Congress is finally addressing climate crisis with Inflation Reduction Act

The Kyoto Protocol. McCain-Lieberman. Waxman-Markey. Build Back Better. For more than 25 years, we’ve come oh so close to taking action on climate, only for those efforts to flame out. Lord knows I’ve been wrong before, but I’m filled with hope that now, in 2022, Washington is finally willing to take the bold action that’s so desperately needed to address the climate crisis and environmental justice

Passing the Inflation Reduction Act is critical to Congress finally addressing the climate crisis. Full stop. Hours after Senate Majority Leader Chuck Schumer (DN.Y.) and Sen. Joe Manchin (DW.Va.) announced this deal, Eastern Kentucky and Southwest Virginia were devastated by flooding. This comes after Missouri was flooded and communities across the country continue to grapple with a life-threatening heatwave and wildfires. The climate crisis is stealing our lives, our livelihoods and our communities right now – we cannot wait one day more for Congress to act.

The legislation the Senate is now considering is nothing short of a game changer. Contained in this legislation’s pages is a pathway for how we can – and must – reduce our carbon emissions by 40 percent by the end of the decade. As we do so, we will finally begin to address environmental injustices that have plagued so many of our communities for so long.

By investing billions in clean energy, we will advance the transformation of how we power our communities. We will continue the electrification of cars across the country and ensure they’re available to every person, regardless of income bracket. We will build safer, cleaner and more cost-effective buildings and homes. And we will generate thousands of new, well-paying jobs, transforming our economy.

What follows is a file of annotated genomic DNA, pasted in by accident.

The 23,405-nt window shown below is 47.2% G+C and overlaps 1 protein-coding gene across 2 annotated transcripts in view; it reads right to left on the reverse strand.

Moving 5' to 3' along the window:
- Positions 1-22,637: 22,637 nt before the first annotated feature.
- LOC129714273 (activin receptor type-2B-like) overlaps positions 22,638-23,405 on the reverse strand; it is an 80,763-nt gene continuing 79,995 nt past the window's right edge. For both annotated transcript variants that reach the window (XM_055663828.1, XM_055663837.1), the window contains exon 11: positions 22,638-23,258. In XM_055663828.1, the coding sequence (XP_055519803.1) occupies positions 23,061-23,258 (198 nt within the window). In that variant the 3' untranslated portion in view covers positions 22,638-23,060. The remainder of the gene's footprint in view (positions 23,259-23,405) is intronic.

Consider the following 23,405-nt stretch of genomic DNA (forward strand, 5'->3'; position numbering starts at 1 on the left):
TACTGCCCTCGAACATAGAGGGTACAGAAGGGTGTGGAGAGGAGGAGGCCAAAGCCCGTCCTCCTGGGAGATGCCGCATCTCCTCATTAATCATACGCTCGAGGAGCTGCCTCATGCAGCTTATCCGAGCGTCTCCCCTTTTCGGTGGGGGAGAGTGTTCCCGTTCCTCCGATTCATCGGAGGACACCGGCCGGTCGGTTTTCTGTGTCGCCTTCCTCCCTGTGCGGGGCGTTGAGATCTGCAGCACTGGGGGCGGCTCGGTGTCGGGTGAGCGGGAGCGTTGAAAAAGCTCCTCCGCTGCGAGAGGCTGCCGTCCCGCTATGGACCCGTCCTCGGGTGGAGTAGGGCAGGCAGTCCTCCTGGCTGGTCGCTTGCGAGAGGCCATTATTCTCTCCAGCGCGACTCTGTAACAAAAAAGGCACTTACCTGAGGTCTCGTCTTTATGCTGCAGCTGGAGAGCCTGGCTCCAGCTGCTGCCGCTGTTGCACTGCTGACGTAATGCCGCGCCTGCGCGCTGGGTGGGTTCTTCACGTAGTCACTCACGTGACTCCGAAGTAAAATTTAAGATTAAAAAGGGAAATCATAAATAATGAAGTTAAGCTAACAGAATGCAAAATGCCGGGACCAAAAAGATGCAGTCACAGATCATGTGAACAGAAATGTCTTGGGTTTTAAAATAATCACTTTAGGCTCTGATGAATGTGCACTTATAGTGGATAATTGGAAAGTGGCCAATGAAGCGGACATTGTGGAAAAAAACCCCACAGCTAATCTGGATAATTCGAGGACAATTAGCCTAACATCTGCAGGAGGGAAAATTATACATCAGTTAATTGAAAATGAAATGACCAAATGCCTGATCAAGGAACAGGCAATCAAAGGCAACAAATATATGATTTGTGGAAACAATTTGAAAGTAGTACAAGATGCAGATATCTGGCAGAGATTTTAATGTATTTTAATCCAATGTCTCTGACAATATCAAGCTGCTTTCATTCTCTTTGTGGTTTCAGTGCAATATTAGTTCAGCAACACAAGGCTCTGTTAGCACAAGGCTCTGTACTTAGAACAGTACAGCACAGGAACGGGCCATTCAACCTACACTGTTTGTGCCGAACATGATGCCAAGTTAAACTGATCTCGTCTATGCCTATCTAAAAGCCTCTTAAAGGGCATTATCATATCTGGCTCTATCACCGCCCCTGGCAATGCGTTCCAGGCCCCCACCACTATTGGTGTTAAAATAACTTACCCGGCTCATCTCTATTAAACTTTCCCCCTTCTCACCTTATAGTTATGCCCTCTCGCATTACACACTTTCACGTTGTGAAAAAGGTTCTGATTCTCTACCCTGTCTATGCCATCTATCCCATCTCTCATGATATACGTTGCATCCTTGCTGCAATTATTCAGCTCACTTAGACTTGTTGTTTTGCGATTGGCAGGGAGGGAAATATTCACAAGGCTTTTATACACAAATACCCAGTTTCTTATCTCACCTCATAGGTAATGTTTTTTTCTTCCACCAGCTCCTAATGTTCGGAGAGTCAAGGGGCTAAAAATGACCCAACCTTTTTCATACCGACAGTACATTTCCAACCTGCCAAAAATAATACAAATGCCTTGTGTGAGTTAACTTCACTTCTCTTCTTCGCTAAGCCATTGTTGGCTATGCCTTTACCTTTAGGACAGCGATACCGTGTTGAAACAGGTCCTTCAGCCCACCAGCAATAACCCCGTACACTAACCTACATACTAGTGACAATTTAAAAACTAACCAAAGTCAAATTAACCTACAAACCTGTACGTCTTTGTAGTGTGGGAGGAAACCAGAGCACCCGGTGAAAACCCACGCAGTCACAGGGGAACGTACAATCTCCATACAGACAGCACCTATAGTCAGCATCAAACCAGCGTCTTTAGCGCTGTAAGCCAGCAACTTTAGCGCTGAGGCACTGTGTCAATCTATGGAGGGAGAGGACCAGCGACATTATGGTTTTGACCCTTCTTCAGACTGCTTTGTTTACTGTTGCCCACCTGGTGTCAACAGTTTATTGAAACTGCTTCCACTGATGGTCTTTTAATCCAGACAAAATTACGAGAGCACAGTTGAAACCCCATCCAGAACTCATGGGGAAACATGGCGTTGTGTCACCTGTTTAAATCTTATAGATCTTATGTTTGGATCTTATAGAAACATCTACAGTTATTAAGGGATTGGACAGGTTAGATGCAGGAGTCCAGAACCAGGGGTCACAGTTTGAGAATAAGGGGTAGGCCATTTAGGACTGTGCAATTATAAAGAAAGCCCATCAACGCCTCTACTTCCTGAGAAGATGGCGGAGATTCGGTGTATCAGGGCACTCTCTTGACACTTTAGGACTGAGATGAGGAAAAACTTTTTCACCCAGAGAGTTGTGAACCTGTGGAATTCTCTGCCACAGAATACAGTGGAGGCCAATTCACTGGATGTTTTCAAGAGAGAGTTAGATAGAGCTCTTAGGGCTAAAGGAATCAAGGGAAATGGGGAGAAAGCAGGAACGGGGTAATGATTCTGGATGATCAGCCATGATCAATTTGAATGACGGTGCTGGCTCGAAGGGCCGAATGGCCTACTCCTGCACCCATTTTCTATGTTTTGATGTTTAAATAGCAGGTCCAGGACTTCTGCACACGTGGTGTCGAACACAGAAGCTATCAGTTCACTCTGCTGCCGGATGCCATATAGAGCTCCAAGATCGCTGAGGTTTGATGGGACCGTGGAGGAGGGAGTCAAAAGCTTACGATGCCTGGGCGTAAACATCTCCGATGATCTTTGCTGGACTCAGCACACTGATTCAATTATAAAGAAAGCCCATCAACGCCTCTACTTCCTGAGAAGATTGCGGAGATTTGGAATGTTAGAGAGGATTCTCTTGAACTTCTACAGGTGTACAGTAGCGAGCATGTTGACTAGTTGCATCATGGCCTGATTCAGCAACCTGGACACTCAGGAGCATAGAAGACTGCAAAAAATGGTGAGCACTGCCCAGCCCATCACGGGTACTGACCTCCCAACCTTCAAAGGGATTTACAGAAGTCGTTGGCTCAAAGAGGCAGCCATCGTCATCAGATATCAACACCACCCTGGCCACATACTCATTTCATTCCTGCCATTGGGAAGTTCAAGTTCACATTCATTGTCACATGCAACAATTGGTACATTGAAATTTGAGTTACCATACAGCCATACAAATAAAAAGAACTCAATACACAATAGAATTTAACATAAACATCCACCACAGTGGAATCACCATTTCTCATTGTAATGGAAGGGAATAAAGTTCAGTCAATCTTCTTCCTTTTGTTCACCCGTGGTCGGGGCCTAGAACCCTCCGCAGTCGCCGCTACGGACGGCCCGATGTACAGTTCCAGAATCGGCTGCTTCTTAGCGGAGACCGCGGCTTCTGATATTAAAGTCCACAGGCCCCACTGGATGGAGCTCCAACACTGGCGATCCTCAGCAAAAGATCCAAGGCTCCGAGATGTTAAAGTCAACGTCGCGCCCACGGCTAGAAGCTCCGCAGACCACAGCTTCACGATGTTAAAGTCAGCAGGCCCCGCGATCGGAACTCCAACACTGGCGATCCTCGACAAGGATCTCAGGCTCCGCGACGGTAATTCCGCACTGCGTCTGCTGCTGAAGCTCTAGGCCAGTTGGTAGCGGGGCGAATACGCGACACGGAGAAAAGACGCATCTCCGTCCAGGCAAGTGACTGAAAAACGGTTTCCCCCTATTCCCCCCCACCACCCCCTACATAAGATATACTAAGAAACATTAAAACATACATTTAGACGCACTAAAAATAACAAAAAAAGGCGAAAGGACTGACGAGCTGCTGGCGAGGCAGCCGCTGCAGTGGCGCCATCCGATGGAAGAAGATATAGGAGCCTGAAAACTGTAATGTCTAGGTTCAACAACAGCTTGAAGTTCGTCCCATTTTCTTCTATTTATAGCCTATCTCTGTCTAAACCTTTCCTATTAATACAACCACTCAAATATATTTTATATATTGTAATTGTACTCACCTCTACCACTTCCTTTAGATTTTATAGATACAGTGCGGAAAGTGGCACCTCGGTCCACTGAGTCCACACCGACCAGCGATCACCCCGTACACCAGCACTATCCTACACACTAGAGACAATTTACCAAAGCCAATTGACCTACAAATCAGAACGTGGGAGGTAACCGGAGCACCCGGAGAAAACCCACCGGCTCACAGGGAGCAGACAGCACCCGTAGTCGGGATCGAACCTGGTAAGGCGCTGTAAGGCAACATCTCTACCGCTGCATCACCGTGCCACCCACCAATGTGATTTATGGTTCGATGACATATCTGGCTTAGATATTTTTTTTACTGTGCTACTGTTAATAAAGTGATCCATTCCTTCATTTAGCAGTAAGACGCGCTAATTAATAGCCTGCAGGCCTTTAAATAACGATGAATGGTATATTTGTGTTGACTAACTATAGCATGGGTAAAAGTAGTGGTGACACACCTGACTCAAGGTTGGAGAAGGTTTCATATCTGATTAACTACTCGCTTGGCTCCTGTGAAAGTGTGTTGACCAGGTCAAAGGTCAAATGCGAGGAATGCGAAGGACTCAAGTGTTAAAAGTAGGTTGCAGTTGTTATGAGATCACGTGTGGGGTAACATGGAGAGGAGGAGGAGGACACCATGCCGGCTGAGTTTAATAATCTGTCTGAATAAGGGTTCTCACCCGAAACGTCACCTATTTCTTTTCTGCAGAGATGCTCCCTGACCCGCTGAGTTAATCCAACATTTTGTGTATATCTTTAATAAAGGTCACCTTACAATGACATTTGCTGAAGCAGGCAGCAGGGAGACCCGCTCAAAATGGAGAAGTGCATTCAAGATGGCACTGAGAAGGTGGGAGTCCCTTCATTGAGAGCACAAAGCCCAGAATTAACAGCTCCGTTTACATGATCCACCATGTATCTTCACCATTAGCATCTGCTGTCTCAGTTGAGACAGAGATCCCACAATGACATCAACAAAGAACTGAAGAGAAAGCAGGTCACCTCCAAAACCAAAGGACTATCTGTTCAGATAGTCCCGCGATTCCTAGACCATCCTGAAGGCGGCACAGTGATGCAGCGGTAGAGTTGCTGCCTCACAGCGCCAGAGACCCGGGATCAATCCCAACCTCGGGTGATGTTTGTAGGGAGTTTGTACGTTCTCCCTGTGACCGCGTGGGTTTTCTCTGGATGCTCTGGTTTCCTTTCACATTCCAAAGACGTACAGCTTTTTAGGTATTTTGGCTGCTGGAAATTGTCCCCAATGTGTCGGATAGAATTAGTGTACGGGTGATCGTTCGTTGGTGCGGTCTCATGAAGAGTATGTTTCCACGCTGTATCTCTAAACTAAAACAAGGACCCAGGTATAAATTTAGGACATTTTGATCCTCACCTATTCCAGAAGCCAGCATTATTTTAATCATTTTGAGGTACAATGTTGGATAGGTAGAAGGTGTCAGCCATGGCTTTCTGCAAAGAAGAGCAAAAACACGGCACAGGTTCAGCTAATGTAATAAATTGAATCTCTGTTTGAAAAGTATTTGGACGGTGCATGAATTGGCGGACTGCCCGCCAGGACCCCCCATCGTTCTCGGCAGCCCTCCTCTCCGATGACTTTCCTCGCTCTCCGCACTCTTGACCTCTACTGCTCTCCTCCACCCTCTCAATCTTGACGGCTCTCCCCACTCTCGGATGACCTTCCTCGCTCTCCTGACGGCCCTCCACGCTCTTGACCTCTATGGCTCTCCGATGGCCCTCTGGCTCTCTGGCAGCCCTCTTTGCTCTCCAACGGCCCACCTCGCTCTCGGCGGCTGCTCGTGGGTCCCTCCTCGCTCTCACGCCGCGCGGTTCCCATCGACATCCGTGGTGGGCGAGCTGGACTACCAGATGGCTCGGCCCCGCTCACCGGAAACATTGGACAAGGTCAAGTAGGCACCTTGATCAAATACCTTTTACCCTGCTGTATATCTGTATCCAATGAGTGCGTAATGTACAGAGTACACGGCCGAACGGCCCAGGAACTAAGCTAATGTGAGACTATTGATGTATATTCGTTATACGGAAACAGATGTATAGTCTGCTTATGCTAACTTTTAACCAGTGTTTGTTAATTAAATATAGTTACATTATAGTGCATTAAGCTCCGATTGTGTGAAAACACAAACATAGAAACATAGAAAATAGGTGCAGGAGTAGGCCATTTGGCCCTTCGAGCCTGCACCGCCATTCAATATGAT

But perhaps most critical is how this legislation will invest in the communities that have been saddled with among the most polluted air and water in our country. The Inflation Reduction Act features provisions that move us toward incorporating cross-cutting environmental, equity and labor standards into public investments and ensuring accountability. It will reduce legacy pollution through crucial grant programs. And it establishes a clean energy and sustainability accelerator fund to target greenhouse gas reductions in our communities. Like I said, game changer.

As remarkable as this legislation is and as significant an impact as it will have, it is anything but perfect. As robust as the environmental justice provisions are, this bill preserves the status quo of leaving the Gulf South as a sacrifice zone. For decades, the Gulf South has been deemed expendable. The fossil fuel industry, with protection and support of its political allies, has filled the air with toxins and polluted the water with unfathomable amounts of oil, all under the guise of claiming it was for the progress of man. This legislation takes measures to lock in this devastating situation for decades to come.

Fossil fuels are not the solution to the crises we face. Protecting certain communities while endangering others does not propel our country forward. If we are all to enjoy a safe, healthy, livable future, we cannot leave any one person or one community behind.

Hellish heat and high water have already come. And yet, for 25 years, we have failed to confront the climate crisis head-on. When we pass this legislation – and we must pass it – we will finally put an end to this cycle. We will properly invest in our communities and in our clean air and water. We will address environmental injustice. And we will begin to ensure our collective future is safeguarded, the way we always could do – but failed.

The countdown clock on preventing the climate crisis entirely has long expired. But Congress’ opportunity to take action to prevent the worst effects of the crisis still has seconds on the clock. They must pass this bill before time runs out.

Ramón Cruz is president of the Sierra Club.

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